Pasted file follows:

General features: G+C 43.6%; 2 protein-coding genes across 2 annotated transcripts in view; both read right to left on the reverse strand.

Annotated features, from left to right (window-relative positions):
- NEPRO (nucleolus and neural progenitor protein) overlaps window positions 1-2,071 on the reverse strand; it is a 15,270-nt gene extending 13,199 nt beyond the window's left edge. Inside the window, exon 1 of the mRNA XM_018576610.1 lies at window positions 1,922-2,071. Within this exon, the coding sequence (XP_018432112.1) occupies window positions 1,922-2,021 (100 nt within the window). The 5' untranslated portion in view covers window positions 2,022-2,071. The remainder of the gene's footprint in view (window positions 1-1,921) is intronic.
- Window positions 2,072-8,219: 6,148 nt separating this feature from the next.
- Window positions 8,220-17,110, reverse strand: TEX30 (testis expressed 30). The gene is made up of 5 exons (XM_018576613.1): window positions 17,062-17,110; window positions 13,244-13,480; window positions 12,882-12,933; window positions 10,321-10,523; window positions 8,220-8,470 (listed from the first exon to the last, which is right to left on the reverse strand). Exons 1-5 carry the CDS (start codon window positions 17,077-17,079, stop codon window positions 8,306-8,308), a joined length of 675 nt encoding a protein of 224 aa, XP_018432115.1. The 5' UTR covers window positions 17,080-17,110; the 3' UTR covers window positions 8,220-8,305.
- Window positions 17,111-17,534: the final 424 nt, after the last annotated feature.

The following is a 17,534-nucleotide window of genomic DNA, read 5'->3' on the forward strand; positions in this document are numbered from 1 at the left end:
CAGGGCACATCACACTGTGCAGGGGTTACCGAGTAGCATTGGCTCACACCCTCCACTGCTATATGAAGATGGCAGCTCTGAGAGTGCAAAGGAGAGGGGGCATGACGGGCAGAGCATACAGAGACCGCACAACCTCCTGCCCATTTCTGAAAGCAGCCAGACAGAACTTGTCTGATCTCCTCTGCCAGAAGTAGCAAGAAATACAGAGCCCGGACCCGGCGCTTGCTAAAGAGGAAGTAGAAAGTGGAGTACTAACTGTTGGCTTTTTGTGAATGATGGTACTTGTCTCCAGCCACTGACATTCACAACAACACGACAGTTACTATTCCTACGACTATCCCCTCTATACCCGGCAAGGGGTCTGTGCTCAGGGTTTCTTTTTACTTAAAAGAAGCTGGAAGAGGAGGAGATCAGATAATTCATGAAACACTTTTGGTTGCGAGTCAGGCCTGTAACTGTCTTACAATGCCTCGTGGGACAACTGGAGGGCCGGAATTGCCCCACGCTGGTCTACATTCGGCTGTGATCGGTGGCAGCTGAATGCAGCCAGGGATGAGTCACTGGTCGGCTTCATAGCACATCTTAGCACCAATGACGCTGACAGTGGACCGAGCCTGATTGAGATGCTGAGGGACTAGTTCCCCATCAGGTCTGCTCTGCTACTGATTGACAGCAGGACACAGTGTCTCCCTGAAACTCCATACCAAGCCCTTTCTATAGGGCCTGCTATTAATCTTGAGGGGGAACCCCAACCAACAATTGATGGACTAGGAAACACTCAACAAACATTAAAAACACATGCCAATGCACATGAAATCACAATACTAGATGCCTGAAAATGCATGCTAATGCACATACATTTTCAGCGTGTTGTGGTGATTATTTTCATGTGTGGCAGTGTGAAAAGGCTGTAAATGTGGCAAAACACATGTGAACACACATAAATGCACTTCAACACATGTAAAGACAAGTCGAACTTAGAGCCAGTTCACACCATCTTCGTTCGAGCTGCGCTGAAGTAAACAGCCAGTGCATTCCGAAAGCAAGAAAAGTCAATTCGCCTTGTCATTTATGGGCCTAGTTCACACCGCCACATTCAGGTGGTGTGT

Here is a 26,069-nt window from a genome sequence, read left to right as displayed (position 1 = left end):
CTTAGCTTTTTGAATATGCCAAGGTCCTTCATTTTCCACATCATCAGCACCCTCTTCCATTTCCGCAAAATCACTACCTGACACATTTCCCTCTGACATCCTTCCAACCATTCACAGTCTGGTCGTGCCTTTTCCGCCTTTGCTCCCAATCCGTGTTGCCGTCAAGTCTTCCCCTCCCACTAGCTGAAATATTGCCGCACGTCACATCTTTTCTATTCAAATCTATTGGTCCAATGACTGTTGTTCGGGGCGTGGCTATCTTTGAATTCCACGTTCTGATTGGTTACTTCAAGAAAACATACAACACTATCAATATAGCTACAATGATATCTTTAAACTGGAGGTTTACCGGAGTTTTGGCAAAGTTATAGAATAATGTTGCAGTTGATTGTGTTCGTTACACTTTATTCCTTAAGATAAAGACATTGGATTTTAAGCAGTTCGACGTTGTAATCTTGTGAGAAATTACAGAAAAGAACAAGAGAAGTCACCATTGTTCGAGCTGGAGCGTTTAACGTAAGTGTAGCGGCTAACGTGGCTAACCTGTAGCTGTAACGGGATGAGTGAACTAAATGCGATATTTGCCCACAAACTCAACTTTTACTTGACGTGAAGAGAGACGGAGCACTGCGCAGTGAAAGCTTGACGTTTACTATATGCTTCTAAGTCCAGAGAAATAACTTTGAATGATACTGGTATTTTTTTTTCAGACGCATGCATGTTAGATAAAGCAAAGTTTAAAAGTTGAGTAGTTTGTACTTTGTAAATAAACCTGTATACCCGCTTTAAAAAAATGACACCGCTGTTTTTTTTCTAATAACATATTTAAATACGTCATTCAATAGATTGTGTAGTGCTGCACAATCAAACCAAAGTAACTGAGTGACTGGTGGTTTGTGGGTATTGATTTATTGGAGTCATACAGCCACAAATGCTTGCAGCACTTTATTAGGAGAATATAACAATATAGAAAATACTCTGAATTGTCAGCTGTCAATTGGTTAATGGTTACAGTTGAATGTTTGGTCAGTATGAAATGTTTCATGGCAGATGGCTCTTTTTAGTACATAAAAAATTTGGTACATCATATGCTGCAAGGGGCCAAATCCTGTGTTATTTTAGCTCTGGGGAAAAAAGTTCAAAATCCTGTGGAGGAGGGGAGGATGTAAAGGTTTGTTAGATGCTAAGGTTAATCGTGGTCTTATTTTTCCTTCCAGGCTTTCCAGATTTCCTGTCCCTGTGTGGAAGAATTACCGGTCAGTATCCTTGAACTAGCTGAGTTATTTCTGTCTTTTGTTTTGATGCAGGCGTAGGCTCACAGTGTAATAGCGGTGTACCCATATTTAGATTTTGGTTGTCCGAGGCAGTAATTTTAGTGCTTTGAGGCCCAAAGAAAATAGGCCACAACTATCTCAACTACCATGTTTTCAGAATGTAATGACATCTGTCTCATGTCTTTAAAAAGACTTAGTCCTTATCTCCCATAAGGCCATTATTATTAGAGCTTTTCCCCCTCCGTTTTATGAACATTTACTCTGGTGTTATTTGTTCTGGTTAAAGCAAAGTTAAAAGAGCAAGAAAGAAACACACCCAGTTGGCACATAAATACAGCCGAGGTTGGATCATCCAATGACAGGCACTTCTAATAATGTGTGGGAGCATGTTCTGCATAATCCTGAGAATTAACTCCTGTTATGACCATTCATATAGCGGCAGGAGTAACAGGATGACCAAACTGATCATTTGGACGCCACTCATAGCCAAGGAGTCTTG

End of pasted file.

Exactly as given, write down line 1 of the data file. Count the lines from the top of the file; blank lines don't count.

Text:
General features: G+C 43.6%; 2 protein-coding genes across 2 annotated transcripts in view; both read right to left on the reverse strand.